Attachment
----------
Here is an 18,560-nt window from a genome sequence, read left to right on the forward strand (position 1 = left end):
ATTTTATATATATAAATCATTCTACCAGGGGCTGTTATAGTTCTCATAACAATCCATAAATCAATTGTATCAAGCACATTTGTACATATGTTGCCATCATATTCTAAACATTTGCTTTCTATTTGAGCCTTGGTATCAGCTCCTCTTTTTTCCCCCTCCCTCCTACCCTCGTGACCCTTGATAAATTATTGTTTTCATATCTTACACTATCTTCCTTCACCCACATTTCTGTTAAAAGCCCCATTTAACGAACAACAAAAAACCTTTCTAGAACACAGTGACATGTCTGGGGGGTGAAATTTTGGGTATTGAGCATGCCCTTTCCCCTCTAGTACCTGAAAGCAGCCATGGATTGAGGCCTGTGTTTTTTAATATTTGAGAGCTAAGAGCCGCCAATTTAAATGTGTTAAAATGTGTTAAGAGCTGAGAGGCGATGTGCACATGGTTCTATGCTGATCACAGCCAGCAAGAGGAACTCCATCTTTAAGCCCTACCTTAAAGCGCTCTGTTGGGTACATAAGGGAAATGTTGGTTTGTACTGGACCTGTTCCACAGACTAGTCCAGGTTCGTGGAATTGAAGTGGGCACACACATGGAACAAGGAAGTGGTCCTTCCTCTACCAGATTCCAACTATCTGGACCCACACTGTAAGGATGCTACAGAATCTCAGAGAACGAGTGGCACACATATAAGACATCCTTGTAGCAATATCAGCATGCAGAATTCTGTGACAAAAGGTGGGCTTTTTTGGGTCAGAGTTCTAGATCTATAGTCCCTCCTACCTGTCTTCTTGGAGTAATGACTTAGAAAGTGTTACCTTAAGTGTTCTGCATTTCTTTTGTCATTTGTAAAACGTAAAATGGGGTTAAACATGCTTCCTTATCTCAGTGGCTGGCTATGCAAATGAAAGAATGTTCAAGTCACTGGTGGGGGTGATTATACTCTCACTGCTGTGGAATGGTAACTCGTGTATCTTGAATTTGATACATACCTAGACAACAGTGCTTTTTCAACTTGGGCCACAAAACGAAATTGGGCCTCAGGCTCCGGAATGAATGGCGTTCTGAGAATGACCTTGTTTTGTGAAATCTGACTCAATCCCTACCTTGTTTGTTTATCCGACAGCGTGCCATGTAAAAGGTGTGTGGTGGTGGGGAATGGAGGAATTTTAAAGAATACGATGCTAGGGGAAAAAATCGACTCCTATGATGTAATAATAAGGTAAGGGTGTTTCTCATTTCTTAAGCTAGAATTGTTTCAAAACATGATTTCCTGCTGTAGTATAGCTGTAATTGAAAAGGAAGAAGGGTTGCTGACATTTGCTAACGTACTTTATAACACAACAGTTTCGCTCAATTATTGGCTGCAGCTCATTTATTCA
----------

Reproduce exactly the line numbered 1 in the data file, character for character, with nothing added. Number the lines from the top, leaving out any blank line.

Here is an 18,560-nt window from a genome sequence, read left to right on the forward strand (position 1 = left end):